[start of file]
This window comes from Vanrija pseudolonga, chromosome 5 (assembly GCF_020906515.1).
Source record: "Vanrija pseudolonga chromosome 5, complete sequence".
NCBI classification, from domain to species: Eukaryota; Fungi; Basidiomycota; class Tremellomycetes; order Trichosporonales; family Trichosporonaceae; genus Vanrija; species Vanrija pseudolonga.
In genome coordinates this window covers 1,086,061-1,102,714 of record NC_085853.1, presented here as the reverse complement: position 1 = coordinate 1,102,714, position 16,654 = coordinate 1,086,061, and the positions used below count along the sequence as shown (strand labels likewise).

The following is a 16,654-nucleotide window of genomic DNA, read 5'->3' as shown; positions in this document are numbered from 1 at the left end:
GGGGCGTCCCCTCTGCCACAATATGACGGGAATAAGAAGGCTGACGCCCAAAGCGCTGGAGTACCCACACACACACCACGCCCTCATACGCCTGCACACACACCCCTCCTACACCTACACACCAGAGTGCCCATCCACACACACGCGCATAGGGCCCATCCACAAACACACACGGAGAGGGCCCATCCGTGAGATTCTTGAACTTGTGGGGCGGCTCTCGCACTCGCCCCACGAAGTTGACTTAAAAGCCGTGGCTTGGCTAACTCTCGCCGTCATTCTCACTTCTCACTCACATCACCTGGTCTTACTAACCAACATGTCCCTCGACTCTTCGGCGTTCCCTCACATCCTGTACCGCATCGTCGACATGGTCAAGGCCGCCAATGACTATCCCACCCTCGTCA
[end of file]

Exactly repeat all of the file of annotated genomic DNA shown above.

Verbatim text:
This window comes from Vanrija pseudolonga, chromosome 5 (assembly GCF_020906515.1).
Source record: "Vanrija pseudolonga chromosome 5, complete sequence".
NCBI classification, from domain to species: Eukaryota; Fungi; Basidiomycota; class Tremellomycetes; order Trichosporonales; family Trichosporonaceae; genus Vanrija; species Vanrija pseudolonga.
In genome coordinates this window covers 1,086,061-1,102,714 of record NC_085853.1, presented here as the reverse complement: position 1 = coordinate 1,102,714, position 16,654 = coordinate 1,086,061, and the positions used below count along the sequence as shown (strand labels likewise).

The following is a 16,654-nucleotide window of genomic DNA, read 5'->3' as shown; positions in this document are numbered from 1 at the left end:
GGGGCGTCCCCTCTGCCACAATATGACGGGAATAAGAAGGCTGACGCCCAAAGCGCTGGAGTACCCACACACACACCACGCCCTCATACGCCTGCACACACACCCCTCCTACACCTACACACCAGAGTGCCCATCCACACACACGCGCATAGGGCCCATCCACAAACACACACGGAGAGGGCCCATCCGTGAGATTCTTGAACTTGTGGGGCGGCTCTCGCACTCGCCCCACGAAGTTGACTTAAAAGCCGTGGCTTGGCTAACTCTCGCCGTCATTCTCACTTCTCACTCACATCACCTGGTCTTACTAACCAACATGTCCCTCGACTCTTCGGCGTTCCCTCACATCCTGTACCGCATCGTCGACATGGTCAAGGCCGCCAATGACTATCCCACCCTCGTCA